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I agree, but one of the many ways in which Trump screws everything up is that it’s so much harder to take that as an acceptable answer when you feel like your fellow countrymen have just voted for a reactionary racist.

Right.

To say, “Well at least we’re moving in the right direction on these things” after this election is really hard, when you are scared the country is in the broad sense not progressing but entering a reactionary time.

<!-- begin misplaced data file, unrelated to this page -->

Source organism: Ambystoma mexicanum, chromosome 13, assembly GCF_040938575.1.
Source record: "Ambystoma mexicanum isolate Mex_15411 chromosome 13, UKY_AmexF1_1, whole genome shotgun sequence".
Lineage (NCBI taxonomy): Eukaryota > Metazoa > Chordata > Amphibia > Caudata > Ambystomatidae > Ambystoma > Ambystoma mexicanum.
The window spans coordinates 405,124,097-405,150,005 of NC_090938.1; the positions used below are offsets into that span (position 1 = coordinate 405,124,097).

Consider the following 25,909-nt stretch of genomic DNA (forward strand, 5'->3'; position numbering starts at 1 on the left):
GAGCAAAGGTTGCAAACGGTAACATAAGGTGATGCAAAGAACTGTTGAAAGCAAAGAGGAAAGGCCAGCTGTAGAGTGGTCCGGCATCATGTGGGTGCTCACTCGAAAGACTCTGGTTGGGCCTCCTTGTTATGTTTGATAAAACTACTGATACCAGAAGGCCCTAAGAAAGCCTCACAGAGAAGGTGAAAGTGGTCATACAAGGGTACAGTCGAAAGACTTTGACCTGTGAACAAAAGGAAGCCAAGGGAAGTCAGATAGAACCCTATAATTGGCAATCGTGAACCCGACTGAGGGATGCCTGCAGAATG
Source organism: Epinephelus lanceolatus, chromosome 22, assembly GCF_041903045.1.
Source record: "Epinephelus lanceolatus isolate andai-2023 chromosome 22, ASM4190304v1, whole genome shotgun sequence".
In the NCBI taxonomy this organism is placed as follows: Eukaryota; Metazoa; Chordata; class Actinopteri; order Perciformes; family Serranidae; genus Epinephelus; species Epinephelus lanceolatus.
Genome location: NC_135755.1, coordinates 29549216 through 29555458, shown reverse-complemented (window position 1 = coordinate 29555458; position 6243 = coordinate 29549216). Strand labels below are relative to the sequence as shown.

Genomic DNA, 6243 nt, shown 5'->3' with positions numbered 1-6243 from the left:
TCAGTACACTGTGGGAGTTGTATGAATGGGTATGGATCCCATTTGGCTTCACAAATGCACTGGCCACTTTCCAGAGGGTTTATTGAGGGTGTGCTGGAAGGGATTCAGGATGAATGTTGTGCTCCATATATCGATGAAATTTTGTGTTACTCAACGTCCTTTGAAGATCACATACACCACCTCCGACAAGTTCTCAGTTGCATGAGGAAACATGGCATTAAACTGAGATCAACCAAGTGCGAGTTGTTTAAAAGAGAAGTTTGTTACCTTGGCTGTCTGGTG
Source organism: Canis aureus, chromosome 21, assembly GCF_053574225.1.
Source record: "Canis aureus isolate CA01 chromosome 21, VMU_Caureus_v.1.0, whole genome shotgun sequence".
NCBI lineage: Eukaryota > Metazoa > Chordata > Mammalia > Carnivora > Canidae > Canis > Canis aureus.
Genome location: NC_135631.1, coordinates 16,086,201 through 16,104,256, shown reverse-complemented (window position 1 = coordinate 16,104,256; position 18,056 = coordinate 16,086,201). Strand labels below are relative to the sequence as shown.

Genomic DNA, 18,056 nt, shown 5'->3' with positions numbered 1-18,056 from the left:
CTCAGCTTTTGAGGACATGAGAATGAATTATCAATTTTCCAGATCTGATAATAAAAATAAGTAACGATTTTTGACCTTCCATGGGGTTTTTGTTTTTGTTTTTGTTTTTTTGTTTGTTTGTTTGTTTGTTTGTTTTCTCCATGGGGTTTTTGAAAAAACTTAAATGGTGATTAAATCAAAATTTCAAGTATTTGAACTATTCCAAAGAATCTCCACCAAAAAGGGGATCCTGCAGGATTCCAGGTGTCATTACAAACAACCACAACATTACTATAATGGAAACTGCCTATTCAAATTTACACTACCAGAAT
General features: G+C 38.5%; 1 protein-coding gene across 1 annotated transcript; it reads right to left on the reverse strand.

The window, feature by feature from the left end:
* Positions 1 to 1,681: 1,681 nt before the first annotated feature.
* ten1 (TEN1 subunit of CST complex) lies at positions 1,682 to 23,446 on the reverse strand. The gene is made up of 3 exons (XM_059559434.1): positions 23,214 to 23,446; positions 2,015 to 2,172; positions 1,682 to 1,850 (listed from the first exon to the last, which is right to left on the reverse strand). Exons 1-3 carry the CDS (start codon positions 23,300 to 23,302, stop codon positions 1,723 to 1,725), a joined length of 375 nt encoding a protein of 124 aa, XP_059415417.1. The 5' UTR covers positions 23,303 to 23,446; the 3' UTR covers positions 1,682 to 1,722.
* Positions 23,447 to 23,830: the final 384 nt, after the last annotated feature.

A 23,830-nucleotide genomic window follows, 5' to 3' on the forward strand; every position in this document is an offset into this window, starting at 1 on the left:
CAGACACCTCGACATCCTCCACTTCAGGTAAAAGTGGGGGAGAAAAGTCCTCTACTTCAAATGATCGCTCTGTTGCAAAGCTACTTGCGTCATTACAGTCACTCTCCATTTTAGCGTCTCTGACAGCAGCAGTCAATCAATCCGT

Right. I think there have been several moments in American history where progressives bought into the kind of famous Martin Luther King Jr. line about the arc of the moral universe being long and bending toward justice, and then you get shocked into the realization that actually there’s no inevitability about that at all. And I think that happened to liberals during World War I, I think it happened in the 1960s and ’70s and now it’s happening again. You’re right, in that moment it becomes much harder and unfortunately these are the wages of Donald Trump’s presidency.